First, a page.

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DANGER: Don’t Share Your Mobile Banking Access

September 28, 2018

Con artists and scammers are nothing new, but with today’s online tools that give just about anyone widespread access to information, they are more prolific and clever.

Remember: If it sounds too good to be true, it probably is. NEVER give your account number, PIN or any log-in information to a stranger.

Recently a scam has surfaced using the remote check deposit function on the mobile app. The scammer obtains the log-in information to the app, then remotely deposits a fraudulent check. The victim, thinking he or she has received money through remote deposit, then sends the scammer money through a wire transfer or other means. The scammer takes the money before the financial institution can determine if the deposited check is fraudulent.

REPEAT: Do not give strangers your account or log-in information.

Hang up the phone when you receive a suspicious call pressuring you to take immediate action.

Delete stray emails – do NOT click on any link in the email.

Please be aware of other scams floating out there:

  • If you receive a random phone call from someone who says you’ve won money in a grant, lottery or contest but you must pay a fee first to collect it, it’s a scam.
  • Fraudsters are posing as IRS agents, calling to collect taxes through prepaid debit cards or wire transfers.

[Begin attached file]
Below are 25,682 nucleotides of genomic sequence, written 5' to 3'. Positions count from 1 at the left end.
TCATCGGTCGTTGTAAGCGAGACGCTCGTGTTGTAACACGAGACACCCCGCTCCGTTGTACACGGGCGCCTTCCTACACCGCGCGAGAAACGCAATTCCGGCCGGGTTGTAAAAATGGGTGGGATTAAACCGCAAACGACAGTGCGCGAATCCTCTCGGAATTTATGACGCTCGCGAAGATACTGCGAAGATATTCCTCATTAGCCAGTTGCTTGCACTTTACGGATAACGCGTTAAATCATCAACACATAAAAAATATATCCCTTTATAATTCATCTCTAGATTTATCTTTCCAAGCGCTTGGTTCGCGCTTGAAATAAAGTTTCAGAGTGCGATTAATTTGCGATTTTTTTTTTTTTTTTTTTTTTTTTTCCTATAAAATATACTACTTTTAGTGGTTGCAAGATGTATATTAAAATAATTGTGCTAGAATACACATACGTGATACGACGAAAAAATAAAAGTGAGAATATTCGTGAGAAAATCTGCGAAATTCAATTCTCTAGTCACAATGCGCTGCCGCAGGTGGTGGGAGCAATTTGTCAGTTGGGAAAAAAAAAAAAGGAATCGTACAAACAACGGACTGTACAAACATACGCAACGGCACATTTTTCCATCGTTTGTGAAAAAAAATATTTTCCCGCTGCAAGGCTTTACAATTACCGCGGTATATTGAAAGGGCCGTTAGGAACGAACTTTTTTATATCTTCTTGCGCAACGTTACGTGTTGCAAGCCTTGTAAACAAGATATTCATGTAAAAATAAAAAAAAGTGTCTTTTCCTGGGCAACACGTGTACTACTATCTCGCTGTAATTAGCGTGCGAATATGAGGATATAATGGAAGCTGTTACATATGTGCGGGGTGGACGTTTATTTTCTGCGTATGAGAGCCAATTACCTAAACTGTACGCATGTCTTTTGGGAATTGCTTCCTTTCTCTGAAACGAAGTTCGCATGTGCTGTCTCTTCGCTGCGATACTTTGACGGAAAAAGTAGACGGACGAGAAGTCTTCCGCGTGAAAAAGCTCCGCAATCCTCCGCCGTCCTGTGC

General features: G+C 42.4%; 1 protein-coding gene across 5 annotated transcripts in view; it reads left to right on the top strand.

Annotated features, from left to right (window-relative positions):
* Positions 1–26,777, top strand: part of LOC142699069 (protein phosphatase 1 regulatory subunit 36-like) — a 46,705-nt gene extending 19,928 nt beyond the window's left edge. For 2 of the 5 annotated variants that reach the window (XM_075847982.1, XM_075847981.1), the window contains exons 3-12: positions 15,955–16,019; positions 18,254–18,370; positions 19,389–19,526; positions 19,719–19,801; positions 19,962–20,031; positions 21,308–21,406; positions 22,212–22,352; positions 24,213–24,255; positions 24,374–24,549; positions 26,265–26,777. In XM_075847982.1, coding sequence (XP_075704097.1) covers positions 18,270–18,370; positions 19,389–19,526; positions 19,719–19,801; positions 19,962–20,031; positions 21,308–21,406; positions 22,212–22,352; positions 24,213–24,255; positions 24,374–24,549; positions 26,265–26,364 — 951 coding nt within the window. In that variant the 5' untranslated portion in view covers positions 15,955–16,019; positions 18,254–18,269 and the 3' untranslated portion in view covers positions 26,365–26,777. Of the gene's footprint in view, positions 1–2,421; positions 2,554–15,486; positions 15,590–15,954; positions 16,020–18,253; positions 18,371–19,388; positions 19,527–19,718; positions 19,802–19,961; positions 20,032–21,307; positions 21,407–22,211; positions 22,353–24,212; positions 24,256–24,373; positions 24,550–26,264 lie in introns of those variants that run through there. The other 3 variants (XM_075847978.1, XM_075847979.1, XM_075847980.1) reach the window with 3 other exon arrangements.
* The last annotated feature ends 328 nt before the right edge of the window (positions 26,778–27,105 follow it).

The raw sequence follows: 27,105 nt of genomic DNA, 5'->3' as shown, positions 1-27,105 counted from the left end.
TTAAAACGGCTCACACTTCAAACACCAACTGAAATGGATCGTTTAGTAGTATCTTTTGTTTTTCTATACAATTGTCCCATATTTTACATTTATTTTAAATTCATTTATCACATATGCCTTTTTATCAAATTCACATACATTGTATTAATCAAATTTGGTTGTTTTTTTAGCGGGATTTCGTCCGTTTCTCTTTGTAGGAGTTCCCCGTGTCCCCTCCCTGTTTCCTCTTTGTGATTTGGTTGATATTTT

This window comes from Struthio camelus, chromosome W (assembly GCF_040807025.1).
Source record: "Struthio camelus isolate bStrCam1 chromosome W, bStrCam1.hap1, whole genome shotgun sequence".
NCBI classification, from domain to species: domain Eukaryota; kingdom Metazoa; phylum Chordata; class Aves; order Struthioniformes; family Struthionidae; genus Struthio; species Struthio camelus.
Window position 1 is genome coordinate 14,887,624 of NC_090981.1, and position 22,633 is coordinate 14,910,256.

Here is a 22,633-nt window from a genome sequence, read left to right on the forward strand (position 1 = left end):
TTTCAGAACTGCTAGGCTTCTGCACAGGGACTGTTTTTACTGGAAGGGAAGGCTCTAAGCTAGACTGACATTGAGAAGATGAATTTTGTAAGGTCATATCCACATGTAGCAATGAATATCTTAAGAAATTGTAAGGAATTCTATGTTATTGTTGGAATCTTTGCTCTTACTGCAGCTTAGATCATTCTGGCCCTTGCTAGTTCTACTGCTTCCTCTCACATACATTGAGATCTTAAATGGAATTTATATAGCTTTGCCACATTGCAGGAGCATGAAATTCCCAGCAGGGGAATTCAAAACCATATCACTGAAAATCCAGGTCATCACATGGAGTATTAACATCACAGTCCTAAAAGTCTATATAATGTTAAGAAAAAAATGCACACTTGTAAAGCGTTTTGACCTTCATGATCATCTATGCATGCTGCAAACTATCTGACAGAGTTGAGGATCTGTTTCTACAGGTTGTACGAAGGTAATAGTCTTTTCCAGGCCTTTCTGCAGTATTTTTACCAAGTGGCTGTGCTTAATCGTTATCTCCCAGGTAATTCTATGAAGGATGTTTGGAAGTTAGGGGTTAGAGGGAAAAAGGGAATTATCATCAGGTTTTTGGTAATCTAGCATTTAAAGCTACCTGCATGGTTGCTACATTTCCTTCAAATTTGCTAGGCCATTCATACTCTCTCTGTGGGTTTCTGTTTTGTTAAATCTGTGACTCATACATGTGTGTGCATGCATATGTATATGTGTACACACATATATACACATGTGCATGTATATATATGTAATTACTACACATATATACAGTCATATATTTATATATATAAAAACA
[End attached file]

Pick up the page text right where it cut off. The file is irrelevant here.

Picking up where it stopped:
• Advertisements about “guaranteed” job placements are likely to be scams. Often the promise requires an up-front payment, and no job to show for it.
  • The phantom debt scam involves a caller who claims to be in law enforcement or with a law firm trying to collect on debts, especially payday loans, that don’t exist.
  • Fake computer technicians claim they’ve detected a problem with your computer and offer to fix it remotely for a fee. This is a scam.

The ‘Grandparent Scam’

Here’s how the “grandparent scam” works: A senior receives a phone call from a young person purporting to be a grandchild in trouble with the law, stranded in a foreign country, heavily in debt and threatened with jail or in other distress. The caller might swear the senior to secrecy, perhaps claiming embarrassment. The worried senior wires money or loads a prepaid card and gives the PIN to the caller or his or her “attorney.” The money is now lost to the scammer.

How can consumers avoid becoming victims? The Federal Trade Commission suggestions include:

  • Never rush to act, no matter how convincing the story might be.
  • Ask the caller questions that can be answered only the person purportedly in distress.